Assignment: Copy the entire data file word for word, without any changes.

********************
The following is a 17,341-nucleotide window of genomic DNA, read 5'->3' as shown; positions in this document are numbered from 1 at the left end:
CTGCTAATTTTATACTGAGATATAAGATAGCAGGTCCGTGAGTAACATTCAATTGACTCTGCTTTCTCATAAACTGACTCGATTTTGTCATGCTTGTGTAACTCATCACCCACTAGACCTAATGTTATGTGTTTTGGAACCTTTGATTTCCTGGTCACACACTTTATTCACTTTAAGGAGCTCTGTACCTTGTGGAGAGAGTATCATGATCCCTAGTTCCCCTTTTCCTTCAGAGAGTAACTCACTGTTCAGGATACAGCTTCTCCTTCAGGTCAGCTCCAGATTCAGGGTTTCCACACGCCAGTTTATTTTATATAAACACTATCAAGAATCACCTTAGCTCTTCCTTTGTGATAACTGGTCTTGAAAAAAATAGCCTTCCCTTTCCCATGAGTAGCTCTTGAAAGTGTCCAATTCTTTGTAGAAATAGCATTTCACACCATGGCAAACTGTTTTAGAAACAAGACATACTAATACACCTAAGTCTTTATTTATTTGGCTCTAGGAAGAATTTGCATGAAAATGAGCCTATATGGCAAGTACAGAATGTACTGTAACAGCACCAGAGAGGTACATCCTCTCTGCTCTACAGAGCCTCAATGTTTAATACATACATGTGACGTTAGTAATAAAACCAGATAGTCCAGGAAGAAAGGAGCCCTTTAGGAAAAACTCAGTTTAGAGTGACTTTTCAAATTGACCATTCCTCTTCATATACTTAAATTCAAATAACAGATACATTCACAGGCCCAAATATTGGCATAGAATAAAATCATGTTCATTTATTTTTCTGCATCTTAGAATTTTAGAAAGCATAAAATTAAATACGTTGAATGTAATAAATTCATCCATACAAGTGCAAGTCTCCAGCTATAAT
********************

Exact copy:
The following is a 17,341-nucleotide window of genomic DNA, read 5'->3' as shown; positions in this document are numbered from 1 at the left end:
CTGCTAATTTTATACTGAGATATAAGATAGCAGGTCCGTGAGTAACATTCAATTGACTCTGCTTTCTCATAAACTGACTCGATTTTGTCATGCTTGTGTAACTCATCACCCACTAGACCTAATGTTATGTGTTTTGGAACCTTTGATTTCCTGGTCACACACTTTATTCACTTTAAGGAGCTCTGTACCTTGTGGAGAGAGTATCATGATCCCTAGTTCCCCTTTTCCTTCAGAGAGTAACTCACTGTTCAGGATACAGCTTCTCCTTCAGGTCAGCTCCAGATTCAGGGTTTCCACACGCCAGTTTATTTTATATAAACACTATCAAGAATCACCTTAGCTCTTCCTTTGTGATAACTGGTCTTGAAAAAAATAGCCTTCCCTTTCCCATGAGTAGCTCTTGAAAGTGTCCAATTCTTTGTAGAAATAGCATTTCACACCATGGCAAACTGTTTTAGAAACAAGACATACTAATACACCTAAGTCTTTATTTATTTGGCTCTAGGAAGAATTTGCATGAAAATGAGCCTATATGGCAAGTACAGAATGTACTGTAACAGCACCAGAGAGGTACATCCTCTCTGCTCTACAGAGCCTCAATGTTTAATACATACATGTGACGTTAGTAATAAAACCAGATAGTCCAGGAAGAAAGGAGCCCTTTAGGAAAAACTCAGTTTAGAGTGACTTTTCAAATTGACCATTCCTCTTCATATACTTAAATTCAAATAACAGATACATTCACAGGCCCAAATATTGGCATAGAATAAAATCATGTTCATTTATTTTTCTGCATCTTAGAATTTTAGAAAGCATAAAATTAAATACGTTGAATGTAATAAATTCATCCATACAAGTGCAAGTCTCCAGCTATAAT